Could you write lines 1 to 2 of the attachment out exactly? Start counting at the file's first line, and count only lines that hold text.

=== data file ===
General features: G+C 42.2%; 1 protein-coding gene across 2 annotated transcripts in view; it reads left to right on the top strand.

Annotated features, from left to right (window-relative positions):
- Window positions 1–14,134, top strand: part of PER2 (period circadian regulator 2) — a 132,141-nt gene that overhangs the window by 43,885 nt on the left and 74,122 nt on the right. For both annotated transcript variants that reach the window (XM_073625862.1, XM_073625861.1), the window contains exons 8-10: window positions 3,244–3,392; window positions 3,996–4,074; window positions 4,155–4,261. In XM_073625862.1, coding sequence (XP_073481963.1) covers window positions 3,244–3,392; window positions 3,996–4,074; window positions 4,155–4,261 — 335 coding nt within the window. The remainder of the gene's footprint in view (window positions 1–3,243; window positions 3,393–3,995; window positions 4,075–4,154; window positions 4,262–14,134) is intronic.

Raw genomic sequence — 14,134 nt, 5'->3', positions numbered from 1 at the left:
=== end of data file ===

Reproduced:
General features: G+C 42.2%; 1 protein-coding gene across 2 annotated transcripts in view; it reads left to right on the top strand.

Annotated features, from left to right (window-relative positions):